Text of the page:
Chapter 9. Randomizing Fitness and the Importance of R & R

Consider an imaginary world where your job is to move the cream puffs off the assembly line. I seem to dimly recall an I Love Lucy episode along those lines. Anyways, the crux of your tasks could be reduced to “cream puff... cream puff... cream puff.” What do you think your brain would be like at the end of the week, or the month, without any other stimulation? You might be wearing one of those T-shirts that reads “My brain on cream puffs.” Do you think your brain would grow and thrive? Obviously not—our nervous systems and neural networks need constant stimulation of a varying nature to sustain themselves and grow more robust. A little math here, some programming, a new language; finally, you get to a complete reading of Herman Melville’s Moby Dick.

The brain needs to be surprised and challenged, along the lines of a Lumosity test.


You can access this “exercise your brain” online site at

Shock the Monkey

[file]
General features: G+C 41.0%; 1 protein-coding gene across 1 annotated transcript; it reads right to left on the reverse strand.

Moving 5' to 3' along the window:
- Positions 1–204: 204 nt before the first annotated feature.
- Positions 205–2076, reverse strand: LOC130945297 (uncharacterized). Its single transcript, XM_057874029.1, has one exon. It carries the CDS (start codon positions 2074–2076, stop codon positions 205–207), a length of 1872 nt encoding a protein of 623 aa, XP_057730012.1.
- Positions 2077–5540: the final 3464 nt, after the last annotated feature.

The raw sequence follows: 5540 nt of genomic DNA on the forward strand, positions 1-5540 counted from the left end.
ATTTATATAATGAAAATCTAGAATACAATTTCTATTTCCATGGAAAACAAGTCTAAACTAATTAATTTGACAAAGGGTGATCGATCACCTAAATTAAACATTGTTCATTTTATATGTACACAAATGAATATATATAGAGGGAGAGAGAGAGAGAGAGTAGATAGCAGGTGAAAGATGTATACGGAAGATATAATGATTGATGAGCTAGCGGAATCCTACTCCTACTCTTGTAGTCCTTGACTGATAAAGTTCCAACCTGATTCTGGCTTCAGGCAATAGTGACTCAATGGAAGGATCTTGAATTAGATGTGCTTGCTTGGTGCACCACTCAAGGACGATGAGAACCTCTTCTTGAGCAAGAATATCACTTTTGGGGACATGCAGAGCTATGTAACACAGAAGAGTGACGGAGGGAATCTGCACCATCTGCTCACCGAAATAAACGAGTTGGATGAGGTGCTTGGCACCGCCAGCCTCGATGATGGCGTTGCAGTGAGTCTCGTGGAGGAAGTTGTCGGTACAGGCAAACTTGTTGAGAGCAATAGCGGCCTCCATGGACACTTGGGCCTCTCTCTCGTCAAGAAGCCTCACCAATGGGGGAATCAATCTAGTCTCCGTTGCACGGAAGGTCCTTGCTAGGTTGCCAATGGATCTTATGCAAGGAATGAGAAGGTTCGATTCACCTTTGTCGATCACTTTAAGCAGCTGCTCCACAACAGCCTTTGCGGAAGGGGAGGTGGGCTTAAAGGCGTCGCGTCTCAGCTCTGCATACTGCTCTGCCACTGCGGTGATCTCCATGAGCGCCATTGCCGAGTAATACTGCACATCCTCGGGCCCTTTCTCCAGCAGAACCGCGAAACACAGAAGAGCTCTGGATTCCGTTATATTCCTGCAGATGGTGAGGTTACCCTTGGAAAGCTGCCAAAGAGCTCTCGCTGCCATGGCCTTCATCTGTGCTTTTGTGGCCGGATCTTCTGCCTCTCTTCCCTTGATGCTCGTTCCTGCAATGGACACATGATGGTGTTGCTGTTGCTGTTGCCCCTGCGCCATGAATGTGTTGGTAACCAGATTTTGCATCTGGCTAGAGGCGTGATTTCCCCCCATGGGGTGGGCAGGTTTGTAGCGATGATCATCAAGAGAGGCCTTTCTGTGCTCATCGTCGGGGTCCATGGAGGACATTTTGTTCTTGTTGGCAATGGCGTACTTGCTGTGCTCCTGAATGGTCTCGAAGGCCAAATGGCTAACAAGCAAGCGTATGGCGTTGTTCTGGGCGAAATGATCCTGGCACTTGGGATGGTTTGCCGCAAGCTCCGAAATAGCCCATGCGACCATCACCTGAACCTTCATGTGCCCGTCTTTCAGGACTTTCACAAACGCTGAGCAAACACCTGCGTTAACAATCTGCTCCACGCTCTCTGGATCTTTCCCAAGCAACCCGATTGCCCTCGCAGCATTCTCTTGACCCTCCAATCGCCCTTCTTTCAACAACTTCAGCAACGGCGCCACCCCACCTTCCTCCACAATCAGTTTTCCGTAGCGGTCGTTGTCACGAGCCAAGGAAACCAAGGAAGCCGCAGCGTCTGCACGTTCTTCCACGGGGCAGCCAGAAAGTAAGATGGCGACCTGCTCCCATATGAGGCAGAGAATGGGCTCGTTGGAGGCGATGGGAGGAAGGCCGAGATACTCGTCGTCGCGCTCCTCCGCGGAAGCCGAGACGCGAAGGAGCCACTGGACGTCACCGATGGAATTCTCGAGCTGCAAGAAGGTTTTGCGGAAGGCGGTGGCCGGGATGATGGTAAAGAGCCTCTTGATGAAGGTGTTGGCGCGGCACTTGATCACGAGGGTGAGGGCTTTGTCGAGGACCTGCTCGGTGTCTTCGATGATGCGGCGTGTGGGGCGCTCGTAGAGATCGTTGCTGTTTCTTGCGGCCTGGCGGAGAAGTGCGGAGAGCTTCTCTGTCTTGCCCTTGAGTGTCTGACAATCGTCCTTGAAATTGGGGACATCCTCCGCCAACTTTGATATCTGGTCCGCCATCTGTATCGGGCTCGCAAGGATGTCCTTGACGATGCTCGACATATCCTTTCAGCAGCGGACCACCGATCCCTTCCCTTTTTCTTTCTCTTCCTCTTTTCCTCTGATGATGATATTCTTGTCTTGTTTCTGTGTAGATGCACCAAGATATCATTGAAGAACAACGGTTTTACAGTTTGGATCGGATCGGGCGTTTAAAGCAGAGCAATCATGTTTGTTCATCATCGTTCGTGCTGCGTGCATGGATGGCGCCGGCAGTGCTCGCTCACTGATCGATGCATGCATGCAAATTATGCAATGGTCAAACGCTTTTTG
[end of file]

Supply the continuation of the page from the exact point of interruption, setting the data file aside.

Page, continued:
Your body and physique require constant shocks and challenges, too, in the form of surprises and new techniques to learn. The idea that surprising your body with good stress, as in a hard and/or explosive movement that you’re not accustomed to, has gained a lot of traction lately in the fitness world. Art De Vany, an impressively fit economist in his seventies, the “grandfather of Paleo,” and one of the first to apply Chaos Theory to health and fitness, is a big proponent of shocking or surprising your ...

Get Fitness for Geeks now with O’Reilly online learning.

O’Reilly members experience live online training, plus books, videos, and digital content from 200+ publishers.